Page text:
Indigenous peoples make up only 5% of the world’s population, but they inhabit about 30% of the earth’s surface. Given this, it is essential to acknowledge the role of Indigenous knowledge.

Indigenous knowledge is the unique, local knowledge developed through history, experience, experiments, and understanding of the environment. How can funders use Indigenous knowledge and engage these communities in disaster response and prevention? 

To help answer this question, the Center for Disaster Philanthropy (CDP) recently hosted a webinar, Using Indigenous Knowledge to Prevent and Respond to Disasters. CDP’s Midwest Early Recovery Fund Program Manager Heidi Schultz moderated the discussion, and panelists included: Chele Rider, disaster state relations director at American Red Cross; and Patricia Velásquez, president and founder of The Wayuu Taya Foundation.

Trusting relationships with well respected and culturally understood sovereign partners is the formula for success. Invest in this time and good medicine. Build future-looking goals together. Wisdom will follow.

- Post-webinar Survey Response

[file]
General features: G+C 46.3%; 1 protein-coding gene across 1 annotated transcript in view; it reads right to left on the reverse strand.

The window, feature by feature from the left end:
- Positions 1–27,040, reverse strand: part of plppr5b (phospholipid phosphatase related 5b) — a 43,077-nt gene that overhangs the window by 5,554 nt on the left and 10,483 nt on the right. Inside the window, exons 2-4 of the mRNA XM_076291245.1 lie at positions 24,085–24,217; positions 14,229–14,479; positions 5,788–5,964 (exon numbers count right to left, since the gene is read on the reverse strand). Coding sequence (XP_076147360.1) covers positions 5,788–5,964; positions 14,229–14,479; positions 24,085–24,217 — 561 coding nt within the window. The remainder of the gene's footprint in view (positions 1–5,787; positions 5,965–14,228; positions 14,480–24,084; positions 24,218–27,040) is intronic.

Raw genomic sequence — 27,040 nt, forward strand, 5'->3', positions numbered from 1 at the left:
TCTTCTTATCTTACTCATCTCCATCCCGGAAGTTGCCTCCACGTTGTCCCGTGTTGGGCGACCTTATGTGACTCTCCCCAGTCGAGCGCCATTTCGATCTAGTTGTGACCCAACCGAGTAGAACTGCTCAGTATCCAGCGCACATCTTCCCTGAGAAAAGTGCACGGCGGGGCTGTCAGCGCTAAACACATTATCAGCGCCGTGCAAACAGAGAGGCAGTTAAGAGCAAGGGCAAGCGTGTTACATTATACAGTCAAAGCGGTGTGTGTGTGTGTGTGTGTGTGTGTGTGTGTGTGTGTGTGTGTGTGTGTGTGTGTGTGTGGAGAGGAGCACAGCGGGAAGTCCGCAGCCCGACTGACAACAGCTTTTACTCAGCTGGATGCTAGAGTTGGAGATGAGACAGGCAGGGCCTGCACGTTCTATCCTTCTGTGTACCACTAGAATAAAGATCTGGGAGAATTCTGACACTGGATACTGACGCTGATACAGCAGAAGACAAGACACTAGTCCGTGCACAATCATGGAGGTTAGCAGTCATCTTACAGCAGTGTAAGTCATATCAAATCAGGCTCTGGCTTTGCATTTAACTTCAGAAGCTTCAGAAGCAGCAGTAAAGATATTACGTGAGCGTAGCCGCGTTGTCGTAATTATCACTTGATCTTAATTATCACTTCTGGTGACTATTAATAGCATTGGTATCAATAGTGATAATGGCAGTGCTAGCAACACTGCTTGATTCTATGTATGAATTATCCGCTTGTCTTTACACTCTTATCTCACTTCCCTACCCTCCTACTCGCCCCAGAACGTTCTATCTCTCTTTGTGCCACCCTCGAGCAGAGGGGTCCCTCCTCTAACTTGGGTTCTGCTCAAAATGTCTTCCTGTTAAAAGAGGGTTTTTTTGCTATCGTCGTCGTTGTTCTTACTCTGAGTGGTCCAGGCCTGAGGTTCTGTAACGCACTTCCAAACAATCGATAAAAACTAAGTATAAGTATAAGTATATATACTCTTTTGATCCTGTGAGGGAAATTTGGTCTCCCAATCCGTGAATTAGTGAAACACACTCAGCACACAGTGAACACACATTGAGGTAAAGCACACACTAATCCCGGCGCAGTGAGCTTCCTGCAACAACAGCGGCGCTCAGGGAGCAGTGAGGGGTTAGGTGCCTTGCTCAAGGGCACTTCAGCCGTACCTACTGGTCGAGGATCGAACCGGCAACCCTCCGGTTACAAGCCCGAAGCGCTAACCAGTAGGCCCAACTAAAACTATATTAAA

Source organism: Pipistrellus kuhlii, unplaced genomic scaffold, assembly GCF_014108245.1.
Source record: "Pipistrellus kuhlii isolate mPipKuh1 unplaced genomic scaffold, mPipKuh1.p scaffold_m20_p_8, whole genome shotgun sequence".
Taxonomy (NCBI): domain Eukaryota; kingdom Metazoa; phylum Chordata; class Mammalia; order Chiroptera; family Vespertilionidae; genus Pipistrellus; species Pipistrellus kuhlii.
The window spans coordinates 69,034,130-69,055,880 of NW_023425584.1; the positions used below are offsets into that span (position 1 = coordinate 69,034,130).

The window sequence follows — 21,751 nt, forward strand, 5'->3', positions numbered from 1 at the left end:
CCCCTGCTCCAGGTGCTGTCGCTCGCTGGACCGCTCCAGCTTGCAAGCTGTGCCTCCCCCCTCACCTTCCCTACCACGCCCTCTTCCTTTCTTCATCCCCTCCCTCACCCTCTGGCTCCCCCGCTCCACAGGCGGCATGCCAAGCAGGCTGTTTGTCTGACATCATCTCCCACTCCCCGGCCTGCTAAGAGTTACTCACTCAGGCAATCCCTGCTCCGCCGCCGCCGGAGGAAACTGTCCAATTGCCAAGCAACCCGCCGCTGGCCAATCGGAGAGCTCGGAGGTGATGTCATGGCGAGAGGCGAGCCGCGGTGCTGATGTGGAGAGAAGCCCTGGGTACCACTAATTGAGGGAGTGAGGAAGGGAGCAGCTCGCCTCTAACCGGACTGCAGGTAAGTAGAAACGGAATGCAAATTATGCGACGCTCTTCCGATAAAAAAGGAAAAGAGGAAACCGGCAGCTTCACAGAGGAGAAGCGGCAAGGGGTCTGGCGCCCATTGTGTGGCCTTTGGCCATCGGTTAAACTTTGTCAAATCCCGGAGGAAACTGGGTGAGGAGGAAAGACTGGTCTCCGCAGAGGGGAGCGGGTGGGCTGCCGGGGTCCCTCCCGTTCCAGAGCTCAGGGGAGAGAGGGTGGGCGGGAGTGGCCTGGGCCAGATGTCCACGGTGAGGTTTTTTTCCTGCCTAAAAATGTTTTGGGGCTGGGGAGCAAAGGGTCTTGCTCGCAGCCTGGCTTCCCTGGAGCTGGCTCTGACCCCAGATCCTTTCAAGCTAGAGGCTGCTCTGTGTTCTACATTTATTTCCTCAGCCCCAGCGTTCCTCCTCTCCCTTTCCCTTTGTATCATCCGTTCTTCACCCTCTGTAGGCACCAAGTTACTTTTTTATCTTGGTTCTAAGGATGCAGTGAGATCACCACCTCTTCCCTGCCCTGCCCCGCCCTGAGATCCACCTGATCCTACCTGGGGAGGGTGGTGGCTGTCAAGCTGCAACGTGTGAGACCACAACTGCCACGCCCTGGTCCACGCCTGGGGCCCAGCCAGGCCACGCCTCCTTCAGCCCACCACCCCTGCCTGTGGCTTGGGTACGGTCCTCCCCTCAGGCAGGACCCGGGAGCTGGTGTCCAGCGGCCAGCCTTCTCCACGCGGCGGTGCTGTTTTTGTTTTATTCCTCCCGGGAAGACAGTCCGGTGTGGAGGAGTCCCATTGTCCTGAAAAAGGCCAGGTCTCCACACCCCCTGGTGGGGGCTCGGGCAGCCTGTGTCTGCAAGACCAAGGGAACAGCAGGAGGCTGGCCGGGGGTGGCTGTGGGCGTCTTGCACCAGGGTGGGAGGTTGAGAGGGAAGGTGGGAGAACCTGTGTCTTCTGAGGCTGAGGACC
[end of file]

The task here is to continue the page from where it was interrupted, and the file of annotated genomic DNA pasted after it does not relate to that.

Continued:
Here are some key takeaways for donors from the webinar:

Invest the necessary time to build relationships. Nothing about this work is quick or easy. It is essential that funders are accepted into a community, which takes time. CDP staff has worked with some Native communities for a year before getting to the point of developing a grant proposal together. Velásquez said, “When you have trust from the Indigenous communities and trust from the donors itself, the results are limitless.”

Repair past wrongs and build new future relationships. As Rider mentioned, Indigenous knowledge is based on concepts such as 100 years or seven generations, where the past, present, and future are all connected. Funders may not have done harm themselves, but the righting of the wrongs is theirs to do now. It is about more than money; it is about building a just relationship.

Trust Indigenous knowledge. Velásquez talked about the ideas and roles of the Wayuu women in developing the grants they did with CDP and others. This work and these projects are based on more than just science. They are based on the history of the women and their knowledge of past practices and activities.

Support Native solutions through symbiotic partnership. Of all philanthropic funding by large U.S. foundations, only 0.4% on average is directed to Native communities. Rider said, “The solutions are all there, they’re internal to the tribe, it’s just a matter of resources and funding and knowing who to ask or having the very specific holistic group of stakeholder agencies, like CDP and the Red Cross, all of us as a collective, coming to the group and asking what is needed and asking how we can symbiotically partner to meet those needs.”

Watch the full webinar on Indigenous knowledge at the Center for Disaster Philanthropy.